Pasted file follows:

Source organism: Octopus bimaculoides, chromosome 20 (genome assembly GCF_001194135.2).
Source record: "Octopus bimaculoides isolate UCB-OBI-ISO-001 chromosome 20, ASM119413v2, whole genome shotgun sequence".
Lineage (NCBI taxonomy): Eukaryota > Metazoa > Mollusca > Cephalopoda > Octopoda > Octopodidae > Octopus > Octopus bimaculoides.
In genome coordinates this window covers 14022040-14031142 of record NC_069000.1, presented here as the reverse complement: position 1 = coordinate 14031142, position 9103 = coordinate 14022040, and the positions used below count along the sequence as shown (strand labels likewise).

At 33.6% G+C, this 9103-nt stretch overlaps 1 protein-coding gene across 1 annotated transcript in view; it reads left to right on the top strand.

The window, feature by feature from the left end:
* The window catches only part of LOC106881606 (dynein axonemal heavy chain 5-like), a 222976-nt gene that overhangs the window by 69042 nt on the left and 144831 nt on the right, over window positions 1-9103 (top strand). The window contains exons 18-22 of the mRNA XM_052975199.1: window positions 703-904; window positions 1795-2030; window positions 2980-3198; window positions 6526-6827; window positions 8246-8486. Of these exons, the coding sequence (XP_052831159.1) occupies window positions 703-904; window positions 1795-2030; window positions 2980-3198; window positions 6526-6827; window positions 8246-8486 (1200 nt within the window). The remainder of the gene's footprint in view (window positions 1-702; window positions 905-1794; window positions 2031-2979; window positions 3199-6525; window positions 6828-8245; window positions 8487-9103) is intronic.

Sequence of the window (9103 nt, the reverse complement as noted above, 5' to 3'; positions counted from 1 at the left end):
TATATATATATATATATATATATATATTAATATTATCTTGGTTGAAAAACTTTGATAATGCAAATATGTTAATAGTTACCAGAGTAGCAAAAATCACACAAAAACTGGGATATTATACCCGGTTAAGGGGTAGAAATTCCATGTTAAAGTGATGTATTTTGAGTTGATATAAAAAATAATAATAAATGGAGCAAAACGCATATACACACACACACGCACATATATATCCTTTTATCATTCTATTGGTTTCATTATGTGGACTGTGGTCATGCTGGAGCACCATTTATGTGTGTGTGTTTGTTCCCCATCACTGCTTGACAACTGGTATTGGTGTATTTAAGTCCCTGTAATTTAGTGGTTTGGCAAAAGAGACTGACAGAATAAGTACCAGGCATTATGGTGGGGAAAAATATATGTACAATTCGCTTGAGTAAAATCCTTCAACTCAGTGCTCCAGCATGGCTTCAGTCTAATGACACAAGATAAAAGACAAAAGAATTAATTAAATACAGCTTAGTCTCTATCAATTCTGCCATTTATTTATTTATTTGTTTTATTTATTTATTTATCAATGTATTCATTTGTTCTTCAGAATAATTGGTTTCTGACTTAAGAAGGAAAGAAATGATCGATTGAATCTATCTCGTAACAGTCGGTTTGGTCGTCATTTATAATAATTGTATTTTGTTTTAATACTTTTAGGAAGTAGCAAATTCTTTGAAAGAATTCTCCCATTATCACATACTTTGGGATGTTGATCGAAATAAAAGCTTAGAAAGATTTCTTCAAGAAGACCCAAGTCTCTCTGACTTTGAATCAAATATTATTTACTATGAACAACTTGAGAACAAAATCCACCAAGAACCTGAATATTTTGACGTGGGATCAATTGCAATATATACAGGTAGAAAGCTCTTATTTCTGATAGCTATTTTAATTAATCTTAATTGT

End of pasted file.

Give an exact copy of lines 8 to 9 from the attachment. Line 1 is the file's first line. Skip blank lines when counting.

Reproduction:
Sequence of the window (9103 nt, the reverse complement as noted above, 5' to 3'; positions counted from 1 at the left end):
TATATATATATATATATATATATATATTAATATTATCTTGGTTGAAAAACTTTGATAATGCAAATATGTTAATAGTTACCAGAGTAGCAAAAATCACACAAAAACTGGGATATTATACCCGGTTAAGGGGTAGAAATTCCATGTTAAAGTGATGTATTTTGAGTTGATATAAAAAATAATAATAAATGGAGCAAAACGCATATACACACACACACGCACATATATATCCTTTTATCATTCTATTGGTTTCATTATGTGGACTGTGGTCATGCTGGAGCACCATTTATGTGTGTGTGTTTGTTCCCCATCACTGCTTGACAACTGGTATTGGTGTATTTAAGTCCCTGTAATTTAGTGGTTTGGCAAAAGAGACTGACAGAATAAGTACCAGGCATTATGGTGGGGAAAAATATATGTACAATTCGCTTGAGTAAAATCCTTCAACTCAGTGCTCCAGCATGGCTTCAGTCTAATGACACAAGATAAAAGACAAAAGAATTAATTAAATACAGCTTAGTCTCTATCAATTCTGCCATTTATTTATTTATTTGTTTTATTTATTTATTTATCAATGTATTCATTTGTTCTTCAGAATAATTGGTTTCTGACTTAAGAAGGAAAGAAATGATCGATTGAATCTATCTCGTAACAGTCGGTTTGGTCGTCATTTATAATAATTGTATTTTGTTTTAATACTTTTAGGAAGTAGCAAATTCTTTGAAAGAATTCTCCCATTATCACATACTTTGGGATGTTGATCGAAATAAAAGCTTAGAAAGATTTCTTCAAGAAGACCCAAGTCTCTCTGACTTTGAATCAAATATTATTTACTATGAACAACTTGAGAACAAAATCCACCAAGAACCTGAATATTTTGACGTGGGATCAATTGCAATATATACAGGTAGAAAGCTCTTATTTCTGATAGCTATTTTAATTAATCTTAATTGT